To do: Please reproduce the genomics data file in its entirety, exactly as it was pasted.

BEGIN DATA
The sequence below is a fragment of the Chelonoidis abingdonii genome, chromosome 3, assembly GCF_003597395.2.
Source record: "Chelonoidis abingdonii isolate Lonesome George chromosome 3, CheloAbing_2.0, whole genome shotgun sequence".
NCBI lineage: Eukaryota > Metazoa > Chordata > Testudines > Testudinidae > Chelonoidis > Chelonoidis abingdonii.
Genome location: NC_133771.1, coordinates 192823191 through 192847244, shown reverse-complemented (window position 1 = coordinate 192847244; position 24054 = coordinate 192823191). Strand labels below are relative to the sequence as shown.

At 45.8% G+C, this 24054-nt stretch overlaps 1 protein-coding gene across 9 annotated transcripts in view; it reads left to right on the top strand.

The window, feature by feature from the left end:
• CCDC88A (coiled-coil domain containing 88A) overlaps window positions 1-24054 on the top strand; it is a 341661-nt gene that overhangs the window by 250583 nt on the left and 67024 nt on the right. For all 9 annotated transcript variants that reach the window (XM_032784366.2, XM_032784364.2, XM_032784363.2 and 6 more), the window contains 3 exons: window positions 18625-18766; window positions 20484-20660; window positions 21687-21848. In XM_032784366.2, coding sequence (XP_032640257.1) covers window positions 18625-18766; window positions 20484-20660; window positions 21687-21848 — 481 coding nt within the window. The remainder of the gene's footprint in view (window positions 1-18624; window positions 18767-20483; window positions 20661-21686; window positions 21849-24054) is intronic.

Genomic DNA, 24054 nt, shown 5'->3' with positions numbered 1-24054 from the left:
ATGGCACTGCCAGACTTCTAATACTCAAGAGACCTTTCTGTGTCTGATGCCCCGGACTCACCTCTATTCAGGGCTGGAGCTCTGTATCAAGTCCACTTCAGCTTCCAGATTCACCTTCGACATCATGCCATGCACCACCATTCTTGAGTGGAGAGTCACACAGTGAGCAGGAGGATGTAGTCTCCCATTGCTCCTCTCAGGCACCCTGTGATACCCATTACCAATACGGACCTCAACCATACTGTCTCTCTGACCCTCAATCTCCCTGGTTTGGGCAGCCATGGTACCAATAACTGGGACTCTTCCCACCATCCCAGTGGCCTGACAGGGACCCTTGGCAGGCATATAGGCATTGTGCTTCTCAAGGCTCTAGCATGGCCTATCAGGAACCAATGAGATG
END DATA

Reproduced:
The sequence below is a fragment of the Chelonoidis abingdonii genome, chromosome 3, assembly GCF_003597395.2.
Source record: "Chelonoidis abingdonii isolate Lonesome George chromosome 3, CheloAbing_2.0, whole genome shotgun sequence".
NCBI lineage: Eukaryota > Metazoa > Chordata > Testudines > Testudinidae > Chelonoidis > Chelonoidis abingdonii.
Genome location: NC_133771.1, coordinates 192823191 through 192847244, shown reverse-complemented (window position 1 = coordinate 192847244; position 24054 = coordinate 192823191). Strand labels below are relative to the sequence as shown.

At 45.8% G+C, this 24054-nt stretch overlaps 1 protein-coding gene across 9 annotated transcripts in view; it reads left to right on the top strand.

The window, feature by feature from the left end:
• CCDC88A (coiled-coil domain containing 88A) overlaps window positions 1-24054 on the top strand; it is a 341661-nt gene that overhangs the window by 250583 nt on the left and 67024 nt on the right. For all 9 annotated transcript variants that reach the window (XM_032784366.2, XM_032784364.2, XM_032784363.2 and 6 more), the window contains 3 exons: window positions 18625-18766; window positions 20484-20660; window positions 21687-21848. In XM_032784366.2, coding sequence (XP_032640257.1) covers window positions 18625-18766; window positions 20484-20660; window positions 21687-21848 — 481 coding nt within the window. The remainder of the gene's footprint in view (window positions 1-18624; window positions 18767-20483; window positions 20661-21686; window positions 21849-24054) is intronic.

Genomic DNA, 24054 nt, shown 5'->3' with positions numbered 1-24054 from the left:
ATGGCACTGCCAGACTTCTAATACTCAAGAGACCTTTCTGTGTCTGATGCCCCGGACTCACCTCTATTCAGGGCTGGAGCTCTGTATCAAGTCCACTTCAGCTTCCAGATTCACCTTCGACATCATGCCATGCACCACCATTCTTGAGTGGAGAGTCACACAGTGAGCAGGAGGATGTAGTCTCCCATTGCTCCTCTCAGGCACCCTGTGATACCCATTACCAATACGGACCTCAACCATACTGTCTCTCTGACCCTCAATCTCCCTGGTTTGGGCAGCCATGGTACCAATAACTGGGACTCTTCCCACCATCCCAGTGGCCTGACAGGGACCCTTGGCAGGCATATAGGCATTGTGCTTCTCAAGGCTCTAGCATGGCCTATCAGGAACCAATGAGATG